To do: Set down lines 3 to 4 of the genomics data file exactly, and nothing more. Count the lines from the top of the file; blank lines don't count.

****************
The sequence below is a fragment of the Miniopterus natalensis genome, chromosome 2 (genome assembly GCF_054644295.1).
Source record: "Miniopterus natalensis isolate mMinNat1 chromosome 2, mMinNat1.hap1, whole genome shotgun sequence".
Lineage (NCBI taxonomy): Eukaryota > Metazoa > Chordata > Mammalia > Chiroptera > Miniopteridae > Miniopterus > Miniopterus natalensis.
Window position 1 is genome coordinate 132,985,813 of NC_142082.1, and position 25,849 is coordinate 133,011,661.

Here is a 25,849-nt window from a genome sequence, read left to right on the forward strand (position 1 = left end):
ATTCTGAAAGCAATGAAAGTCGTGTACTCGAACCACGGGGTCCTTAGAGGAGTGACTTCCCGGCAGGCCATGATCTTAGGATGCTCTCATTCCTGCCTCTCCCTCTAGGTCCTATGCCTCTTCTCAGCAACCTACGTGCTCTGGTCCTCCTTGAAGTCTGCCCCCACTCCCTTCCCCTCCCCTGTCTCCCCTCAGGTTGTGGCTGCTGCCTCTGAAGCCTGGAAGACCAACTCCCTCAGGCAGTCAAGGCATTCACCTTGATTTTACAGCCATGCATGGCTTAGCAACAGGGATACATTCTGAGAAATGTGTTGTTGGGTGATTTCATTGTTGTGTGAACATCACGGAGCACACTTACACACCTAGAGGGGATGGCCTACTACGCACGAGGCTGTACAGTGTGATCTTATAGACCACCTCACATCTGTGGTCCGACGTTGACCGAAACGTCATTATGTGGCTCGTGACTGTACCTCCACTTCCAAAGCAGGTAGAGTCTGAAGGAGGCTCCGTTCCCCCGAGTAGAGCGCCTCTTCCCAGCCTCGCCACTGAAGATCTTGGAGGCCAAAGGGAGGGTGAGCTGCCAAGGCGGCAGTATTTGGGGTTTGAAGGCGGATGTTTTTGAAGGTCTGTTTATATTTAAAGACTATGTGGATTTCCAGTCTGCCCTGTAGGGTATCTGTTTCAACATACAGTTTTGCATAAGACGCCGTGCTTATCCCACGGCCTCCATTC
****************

Lineage (NCBI taxonomy): Eukaryota > Metazoa > Chordata > Mammalia > Chiroptera > Miniopteridae > Miniopterus > Miniopterus natalensis.
Window position 1 is genome coordinate 132,985,813 of NC_142082.1, and position 25,849 is coordinate 133,011,661.